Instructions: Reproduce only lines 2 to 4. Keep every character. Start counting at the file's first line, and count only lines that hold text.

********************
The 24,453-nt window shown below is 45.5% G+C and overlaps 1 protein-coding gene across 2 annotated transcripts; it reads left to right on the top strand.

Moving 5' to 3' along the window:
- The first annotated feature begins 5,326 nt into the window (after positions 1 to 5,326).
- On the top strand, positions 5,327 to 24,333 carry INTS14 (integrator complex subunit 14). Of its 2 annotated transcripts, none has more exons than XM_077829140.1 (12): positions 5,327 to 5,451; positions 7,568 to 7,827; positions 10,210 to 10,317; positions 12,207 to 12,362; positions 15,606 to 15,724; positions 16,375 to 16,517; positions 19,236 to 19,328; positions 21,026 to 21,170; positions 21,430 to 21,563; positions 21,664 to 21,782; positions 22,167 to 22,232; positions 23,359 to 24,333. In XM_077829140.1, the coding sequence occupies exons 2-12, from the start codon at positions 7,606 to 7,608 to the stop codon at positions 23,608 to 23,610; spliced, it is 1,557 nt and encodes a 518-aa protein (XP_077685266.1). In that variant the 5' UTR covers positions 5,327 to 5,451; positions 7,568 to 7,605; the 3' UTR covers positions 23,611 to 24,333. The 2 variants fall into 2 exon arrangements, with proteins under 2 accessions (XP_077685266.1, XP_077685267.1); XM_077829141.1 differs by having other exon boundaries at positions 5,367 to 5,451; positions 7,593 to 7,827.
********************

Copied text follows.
Moving 5' to 3' along the window:
- The first annotated feature begins 5,326 nt into the window (after positions 1 to 5,326).
- On the top strand, positions 5,327 to 24,333 carry INTS14 (integrator complex subunit 14). Of its 2 annotated transcripts, none has more exons than XM_077829140.1 (12): positions 5,327 to 5,451; positions 7,568 to 7,827; positions 10,210 to 10,317; positions 12,207 to 12,362; positions 15,606 to 15,724; positions 16,375 to 16,517; positions 19,236 to 19,328; positions 21,026 to 21,170; positions 21,430 to 21,563; positions 21,664 to 21,782; positions 22,167 to 22,232; positions 23,359 to 24,333. In XM_077829140.1, the coding sequence occupies exons 2-12, from the start codon at positions 7,606 to 7,608 to the stop codon at positions 23,608 to 23,610; spliced, it is 1,557 nt and encodes a 518-aa protein (XP_077685266.1). In that variant the 5' UTR covers positions 5,327 to 5,451; positions 7,568 to 7,605; the 3' UTR covers positions 23,611 to 24,333. The 2 variants fall into 2 exon arrangements, with proteins under 2 accessions (XP_077685266.1, XP_077685267.1); XM_077829141.1 differs by having other exon boundaries at positions 5,367 to 5,451; positions 7,593 to 7,827.